XAMPP or MAMP – Can’t connect to mysql

You’ll need to update your DB config file…

What worked for me was adding this:

'mysql' => [
 'driver' => 'mysql',
 'host' => env('DB_HOST', 'localhost'),
 'database' => env('DB_DATABASE', 'db_name'),
 'username' => env('DB_USERNAME', 'db_user'),
 'password' => env('DB_PASSWORD', 'db_password'),
 'unix_socket' => '/Applications/XAMPP/xamppfiles/var/mysql/mysql.sock',
 'charset' => 'utf8',
 'collation' => 'utf8_unicode_ci',
 'prefix' => '',
 'strict' => false,
 'options' => [

Here’s one other solution:

I was getting some similar error and ended up here. I am using OSX 10.9.5. This solved my problems (hope it helps someone).

1) sudo mkdir /var/mysql
2) sudo ln -s /private/tmp/mysql.sock /var/mysql/mysql.sock

More informations: http://glidingphenomena.blogspot.com.br/2010/03/fixing-warning-mysqlconnect-cant.html


NOTE: Replace /var/mysql/mysql.sock with the path to your actual mysql.sock file (w XAMPP, it would be /Applications/XAMPP/xamppfiles/var/mysql/mysql.sock)

WordPress + Xampp on Mac Update Permissions Problem | A different story…

WordPress + Xampp on Mac Update Permissions Problem | A different story….

To perform the requested action, WordPress needs to access your web server.

[OT] Enable ‘user’ dir in Mac OS X (/Users/*/[user]/* → http://localhost/~[user]/*) notes:



The solution: Edit your httpd.conf to run as your username for the user and staff for the group.

Open httpd.conf in TextEdit:

sudo open -e /Applications/XAMPP/xamppfiles/etc/httpd.conf


User nobody
Group nogroup


User your_mac_username
Group staff

How to nuke attackers via httpd.conf?

How to nuke attackers via httpd.conf?That can be accomplished using mod_access “Deny from <envar>” with mod_setenvif testing REQUEST_URI or by using mod_rewrite:

RewriteRule (awstats.pl¦xmlrpc.php¦includer.cgi¦hints.pl)$ - [F]

Of course, the problem is that you’ll still be wasting bandwidth sending your custom 403 error page to these idiots.A work-around (stay with me here) is to do the following:Create a new subdirectory below web root.Place a custom 403 error page in that subdirectory. Lets call it “403.html” for now. Leave out all the HEAD content, and just put a few characters in this file, so you can recognize it by filesize when fetched — I use just the text “No.”Now create an .htaccess file in that subdirectory that contains the following:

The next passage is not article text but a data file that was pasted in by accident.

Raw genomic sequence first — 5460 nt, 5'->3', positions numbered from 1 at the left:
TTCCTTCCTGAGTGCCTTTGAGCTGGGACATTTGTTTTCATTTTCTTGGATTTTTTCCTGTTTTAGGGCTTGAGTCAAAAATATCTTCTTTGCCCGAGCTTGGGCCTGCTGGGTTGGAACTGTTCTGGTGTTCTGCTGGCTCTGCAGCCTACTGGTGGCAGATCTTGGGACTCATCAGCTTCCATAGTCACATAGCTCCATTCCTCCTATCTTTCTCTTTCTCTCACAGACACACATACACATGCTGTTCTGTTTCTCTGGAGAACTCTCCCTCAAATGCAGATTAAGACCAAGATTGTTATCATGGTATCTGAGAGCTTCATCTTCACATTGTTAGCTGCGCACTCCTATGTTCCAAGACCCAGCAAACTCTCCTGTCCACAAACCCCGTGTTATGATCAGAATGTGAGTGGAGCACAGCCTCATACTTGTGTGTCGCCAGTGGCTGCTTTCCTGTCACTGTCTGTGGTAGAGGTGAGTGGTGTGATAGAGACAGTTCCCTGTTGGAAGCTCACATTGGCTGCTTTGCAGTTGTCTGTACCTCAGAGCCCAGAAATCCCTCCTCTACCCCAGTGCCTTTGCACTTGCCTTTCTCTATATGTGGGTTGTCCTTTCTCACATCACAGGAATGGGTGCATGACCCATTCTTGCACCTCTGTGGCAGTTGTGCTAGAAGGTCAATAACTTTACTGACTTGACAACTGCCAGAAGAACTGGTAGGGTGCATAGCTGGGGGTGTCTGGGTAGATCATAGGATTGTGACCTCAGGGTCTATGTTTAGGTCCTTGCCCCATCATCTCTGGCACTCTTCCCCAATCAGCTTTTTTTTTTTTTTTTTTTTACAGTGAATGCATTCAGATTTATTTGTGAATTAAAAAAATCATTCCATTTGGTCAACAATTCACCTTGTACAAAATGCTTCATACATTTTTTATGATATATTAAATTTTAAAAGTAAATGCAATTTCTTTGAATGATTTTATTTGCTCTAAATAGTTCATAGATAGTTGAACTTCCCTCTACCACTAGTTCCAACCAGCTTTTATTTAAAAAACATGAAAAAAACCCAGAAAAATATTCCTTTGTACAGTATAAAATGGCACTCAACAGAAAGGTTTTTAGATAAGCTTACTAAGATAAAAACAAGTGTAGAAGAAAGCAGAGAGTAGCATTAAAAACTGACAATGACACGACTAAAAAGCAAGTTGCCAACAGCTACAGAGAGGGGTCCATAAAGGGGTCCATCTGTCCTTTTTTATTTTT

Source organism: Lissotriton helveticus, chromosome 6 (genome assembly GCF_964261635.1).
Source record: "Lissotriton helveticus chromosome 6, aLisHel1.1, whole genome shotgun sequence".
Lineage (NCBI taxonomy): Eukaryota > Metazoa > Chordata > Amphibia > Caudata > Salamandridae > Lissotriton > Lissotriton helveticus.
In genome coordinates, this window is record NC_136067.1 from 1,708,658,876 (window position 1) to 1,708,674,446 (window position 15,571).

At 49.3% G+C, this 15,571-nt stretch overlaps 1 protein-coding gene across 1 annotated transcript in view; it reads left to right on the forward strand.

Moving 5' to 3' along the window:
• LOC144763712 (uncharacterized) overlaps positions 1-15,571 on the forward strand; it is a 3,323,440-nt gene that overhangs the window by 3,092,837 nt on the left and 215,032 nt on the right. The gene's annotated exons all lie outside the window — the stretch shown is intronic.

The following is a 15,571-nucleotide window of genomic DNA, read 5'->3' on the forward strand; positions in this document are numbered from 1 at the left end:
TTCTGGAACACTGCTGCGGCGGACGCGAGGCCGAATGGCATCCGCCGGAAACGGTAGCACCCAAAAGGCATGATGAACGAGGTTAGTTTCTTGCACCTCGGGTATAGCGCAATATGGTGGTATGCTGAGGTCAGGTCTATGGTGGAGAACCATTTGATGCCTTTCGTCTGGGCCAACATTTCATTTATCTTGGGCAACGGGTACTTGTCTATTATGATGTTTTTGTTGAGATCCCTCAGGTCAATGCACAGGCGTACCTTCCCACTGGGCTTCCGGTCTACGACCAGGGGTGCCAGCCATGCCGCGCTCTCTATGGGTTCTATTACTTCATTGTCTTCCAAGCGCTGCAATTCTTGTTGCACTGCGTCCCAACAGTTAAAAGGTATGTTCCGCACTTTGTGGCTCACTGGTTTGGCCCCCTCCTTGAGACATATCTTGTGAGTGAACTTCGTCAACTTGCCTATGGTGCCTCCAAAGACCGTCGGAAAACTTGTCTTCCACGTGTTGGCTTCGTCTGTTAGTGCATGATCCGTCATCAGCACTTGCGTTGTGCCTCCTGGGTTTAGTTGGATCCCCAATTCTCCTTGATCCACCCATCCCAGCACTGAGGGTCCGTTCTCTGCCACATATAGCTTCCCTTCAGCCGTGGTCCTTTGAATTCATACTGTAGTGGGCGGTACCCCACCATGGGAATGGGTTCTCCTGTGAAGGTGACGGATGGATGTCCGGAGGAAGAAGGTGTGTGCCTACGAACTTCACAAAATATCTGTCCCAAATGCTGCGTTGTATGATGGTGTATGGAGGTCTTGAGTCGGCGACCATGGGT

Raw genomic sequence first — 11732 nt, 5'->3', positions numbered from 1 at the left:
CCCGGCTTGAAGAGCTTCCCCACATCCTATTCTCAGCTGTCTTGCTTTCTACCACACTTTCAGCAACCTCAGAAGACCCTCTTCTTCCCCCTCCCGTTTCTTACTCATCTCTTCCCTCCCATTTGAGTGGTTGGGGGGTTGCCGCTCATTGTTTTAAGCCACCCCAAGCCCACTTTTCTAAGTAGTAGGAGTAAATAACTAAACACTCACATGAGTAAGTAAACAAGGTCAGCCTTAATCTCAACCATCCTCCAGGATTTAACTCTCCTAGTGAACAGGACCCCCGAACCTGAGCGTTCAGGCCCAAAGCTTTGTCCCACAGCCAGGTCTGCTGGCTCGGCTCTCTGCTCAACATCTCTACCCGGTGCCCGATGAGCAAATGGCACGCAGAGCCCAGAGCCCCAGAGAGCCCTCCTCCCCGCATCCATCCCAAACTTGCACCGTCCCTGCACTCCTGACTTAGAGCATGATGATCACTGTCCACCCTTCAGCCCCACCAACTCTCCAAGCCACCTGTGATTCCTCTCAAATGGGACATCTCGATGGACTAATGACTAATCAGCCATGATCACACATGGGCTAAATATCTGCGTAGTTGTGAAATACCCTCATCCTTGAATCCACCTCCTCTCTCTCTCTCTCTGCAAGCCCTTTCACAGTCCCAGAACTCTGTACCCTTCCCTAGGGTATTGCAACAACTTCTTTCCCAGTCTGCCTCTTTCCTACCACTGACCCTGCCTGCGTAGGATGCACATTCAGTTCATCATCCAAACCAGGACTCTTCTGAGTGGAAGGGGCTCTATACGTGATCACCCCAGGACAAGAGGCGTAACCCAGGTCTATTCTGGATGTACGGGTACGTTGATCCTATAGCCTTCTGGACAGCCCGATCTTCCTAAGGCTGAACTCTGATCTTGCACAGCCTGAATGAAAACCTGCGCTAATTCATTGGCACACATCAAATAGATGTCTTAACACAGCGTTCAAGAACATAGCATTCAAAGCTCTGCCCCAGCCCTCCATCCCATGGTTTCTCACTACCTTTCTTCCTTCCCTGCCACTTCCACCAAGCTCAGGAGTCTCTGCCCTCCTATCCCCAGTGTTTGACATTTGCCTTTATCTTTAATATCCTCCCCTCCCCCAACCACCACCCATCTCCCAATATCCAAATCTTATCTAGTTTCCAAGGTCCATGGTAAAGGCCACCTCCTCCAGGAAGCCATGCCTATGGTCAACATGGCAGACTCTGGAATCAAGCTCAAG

ErrorDocument 403 /path_to_this_subdirectory/403.html
Options +FollowSymLinks
RewriteEngine onRewriteRule !^403.html$ - [F]

Now, instead of the first code snippet I posted above, use the following in httpd.conf or in your web root .htaccess file:

RewriteRule (awstats.pl¦xmlrpc.php¦includer.cgi¦hints.pl)$ 
/path_to_subdirectory/$1 [L]

Now when a bad-bot attempts to fetch one of those files, it gets rewritten to the subdirectory. But no files in that subdirectory are allowed to be fetched except for 403.html. So, the 403 error handler is invoked, and returns only a 403-Forbidden server response header and the three-byte response from 403.html, thus minimizing your bandwidth loss.

Authenticate Apache 2 using Mac OS X Open Directory

macosxhints.com – Authenticate Apache 2 using Mac OS X Open Directory

Change this:


to this:


so it looks like this:

AuthType Basic
AuthName "Testing of LDAP auth"
AuthBasicProvider ldap
AuthzLDAPAuthoritative on
AuthLDAPBindDN uid=testaccount1,cn=users,dc=geo,dc=vuw,dc=ac,dc=nz
AuthLDAPBindPassword [plaintext password for user 'testaccount1']
AuthLDAPURL ldap://server1.geo.vuw.ac.nz/dc=geo,dc=vuw,dc=ac,dc=nz
require valid-user

Clear as mud? 😉